In 1733, during the War of the Polish Succession (1733-35), the regiment occupied Nancy, the capital of the Duc de Lorraine, and then marched to the Rhine where it was present at the capture of Philippsburg and at the Combat of Klausen.
In 1735, the regiment formed part of the garrison of Étain.
In 1741, at the beginning of the War of the Austrian Succession (1740-48), the regiment was initially stationed in Westphalia. In 1743, it served in Alsace; in 1744, in Flanders, where it remained until the end of the war.
In 1748, the regiment was stationed at Béthune; in 1749, at Ploërmel; in 1751 at Vannes; in 1752 at Laon; in 1754 at Valenciennes; and in 1755 at Dôle.
The regiment counted 2 squadrons.
During the Seven Years' War, the regiment ranked 6th among the line cavalry. The king was his Mestre de Camp but the Mestre de Camp Lieutenant commanding the regiment was:
- from February 2, 1756 until June 15, 1763: Louis-Antoine-Auguste de Rohan, Comte de Chabot
When the French Cavalry was reorganised on December 1 1761, the regiment was increased to 4 squadrons, each of them consisting of 4 companies of 40 troopers, for a total of 640 troopers. The 2 additional squadrons came from Charost Cavalerie who was incorporated into Royal Étranger Cavalerie.
Service during the War
By 1757, the regiment was stationed at Neufchâteau and Sedan. By the end of the year, it had joined the French forces in Germany where it took its winter-quarters in Krefeld on the Lower Rhine, in the fourth line of the French army.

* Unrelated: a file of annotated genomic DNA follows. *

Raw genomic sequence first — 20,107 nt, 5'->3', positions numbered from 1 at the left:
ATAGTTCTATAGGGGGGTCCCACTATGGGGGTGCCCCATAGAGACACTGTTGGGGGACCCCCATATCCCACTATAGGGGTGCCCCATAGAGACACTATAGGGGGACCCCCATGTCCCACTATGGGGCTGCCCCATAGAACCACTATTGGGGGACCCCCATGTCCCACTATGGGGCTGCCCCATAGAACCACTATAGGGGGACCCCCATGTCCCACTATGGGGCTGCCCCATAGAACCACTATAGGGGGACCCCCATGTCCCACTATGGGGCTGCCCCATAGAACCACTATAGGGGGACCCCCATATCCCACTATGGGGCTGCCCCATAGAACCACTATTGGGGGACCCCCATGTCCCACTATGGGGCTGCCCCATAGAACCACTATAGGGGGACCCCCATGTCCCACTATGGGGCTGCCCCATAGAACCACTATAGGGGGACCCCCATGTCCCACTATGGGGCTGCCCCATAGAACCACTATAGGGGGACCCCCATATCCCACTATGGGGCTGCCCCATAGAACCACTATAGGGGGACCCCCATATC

From March 30 to April 4, 1758, after the retreat of the French army towards the Rhine during the Allied winter offensive in West Germany, the regiment was with Clermont's Army in the camp of Wesel on the Lower Rhine, in the second line of the right wing. In April, when Clermont redeployed his army along the Rhine, the regiment was stationed between Neuss and Krefeld. After the successful crossing of the Rhine by the Army of Ferdinand of Brunswick on May 31, the regiment retired towards Rheinberg where it joined Clermont's Army on June 2. It remained in this camp until June 12, being placed on the right wing of the second line. On June 23, the regiment took part in the Battle of Krefeld where it was placed on the left wing of the second line, under de Muy. In Mid August, after Ferdinand's retreat to the east bank of the Rhine, the regiment, as part of the Army of the Lower Rhine now under Contades, recrossed the Rhine to follow the Allied army. On August 20, it was encamped near Wesel where it was placed on the left wing of the second line. On September 29, the regiment took part in the Assault on Bork. At the end of September, it was part of FitzJames' corps sent as reinforcements to Soubise. On October 10, it was present at the Battle of Lutterberg where it was part of the Reserve of cavalry.
In June 1759, during the offensive in Western Germany, the regiment was part of the main army under the command of the Marquis de Contades and was deployed in the second line of the cavalry left wing. On August 1, the regiment took part in the Battle of Minden where it was deployed in the second line of the cavalry centre under the command of du Mesnil. By August 15 during the French retreat, the regiment, who had suffered heavily at Minden, could only field a single squadron.